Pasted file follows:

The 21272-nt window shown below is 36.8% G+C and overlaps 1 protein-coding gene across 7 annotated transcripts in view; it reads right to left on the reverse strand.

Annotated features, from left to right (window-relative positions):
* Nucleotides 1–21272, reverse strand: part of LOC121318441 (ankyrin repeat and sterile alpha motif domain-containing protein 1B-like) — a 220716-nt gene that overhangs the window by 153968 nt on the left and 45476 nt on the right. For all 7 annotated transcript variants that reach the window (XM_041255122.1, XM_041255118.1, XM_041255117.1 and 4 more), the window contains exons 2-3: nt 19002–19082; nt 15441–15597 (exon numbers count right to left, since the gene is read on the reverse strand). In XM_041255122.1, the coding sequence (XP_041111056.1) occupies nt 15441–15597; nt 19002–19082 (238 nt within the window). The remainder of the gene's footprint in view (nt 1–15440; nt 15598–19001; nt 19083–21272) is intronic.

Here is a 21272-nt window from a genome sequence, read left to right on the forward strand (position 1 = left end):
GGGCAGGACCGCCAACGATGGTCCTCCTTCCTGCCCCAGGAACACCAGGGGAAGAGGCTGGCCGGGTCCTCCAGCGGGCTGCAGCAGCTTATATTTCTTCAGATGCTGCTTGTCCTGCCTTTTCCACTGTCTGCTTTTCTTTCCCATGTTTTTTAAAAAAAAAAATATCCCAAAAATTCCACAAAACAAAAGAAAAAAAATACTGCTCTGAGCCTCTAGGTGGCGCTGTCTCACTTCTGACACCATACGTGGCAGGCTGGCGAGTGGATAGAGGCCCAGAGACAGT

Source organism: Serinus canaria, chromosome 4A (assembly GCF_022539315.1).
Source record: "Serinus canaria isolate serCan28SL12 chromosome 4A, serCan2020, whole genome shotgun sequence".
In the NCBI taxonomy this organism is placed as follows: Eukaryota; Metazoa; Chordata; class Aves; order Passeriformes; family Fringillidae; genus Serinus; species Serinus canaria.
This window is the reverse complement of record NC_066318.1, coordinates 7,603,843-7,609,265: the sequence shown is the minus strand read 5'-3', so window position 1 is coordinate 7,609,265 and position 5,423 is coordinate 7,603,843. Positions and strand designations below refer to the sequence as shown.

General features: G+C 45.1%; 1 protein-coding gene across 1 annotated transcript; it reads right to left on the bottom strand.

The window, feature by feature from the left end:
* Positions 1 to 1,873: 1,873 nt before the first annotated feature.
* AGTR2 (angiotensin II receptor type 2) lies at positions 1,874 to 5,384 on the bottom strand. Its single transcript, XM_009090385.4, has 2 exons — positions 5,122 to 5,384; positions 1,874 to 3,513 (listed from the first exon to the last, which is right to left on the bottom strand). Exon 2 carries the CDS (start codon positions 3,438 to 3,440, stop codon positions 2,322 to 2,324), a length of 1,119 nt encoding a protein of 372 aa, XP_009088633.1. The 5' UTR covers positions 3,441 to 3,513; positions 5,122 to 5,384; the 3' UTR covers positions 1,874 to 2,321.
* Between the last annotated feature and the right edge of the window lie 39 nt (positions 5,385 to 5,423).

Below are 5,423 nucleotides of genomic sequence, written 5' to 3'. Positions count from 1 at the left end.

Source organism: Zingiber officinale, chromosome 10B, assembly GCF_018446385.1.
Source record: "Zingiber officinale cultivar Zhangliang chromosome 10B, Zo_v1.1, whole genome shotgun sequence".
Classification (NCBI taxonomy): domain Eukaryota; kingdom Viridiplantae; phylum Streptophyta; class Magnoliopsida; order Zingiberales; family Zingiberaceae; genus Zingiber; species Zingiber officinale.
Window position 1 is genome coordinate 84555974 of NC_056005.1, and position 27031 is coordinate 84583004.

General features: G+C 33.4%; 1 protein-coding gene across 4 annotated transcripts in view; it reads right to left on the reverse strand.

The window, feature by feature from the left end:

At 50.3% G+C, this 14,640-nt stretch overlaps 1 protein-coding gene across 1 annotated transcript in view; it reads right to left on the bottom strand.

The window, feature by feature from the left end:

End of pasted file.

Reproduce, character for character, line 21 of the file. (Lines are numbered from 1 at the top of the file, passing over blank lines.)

The window, feature by feature from the left end: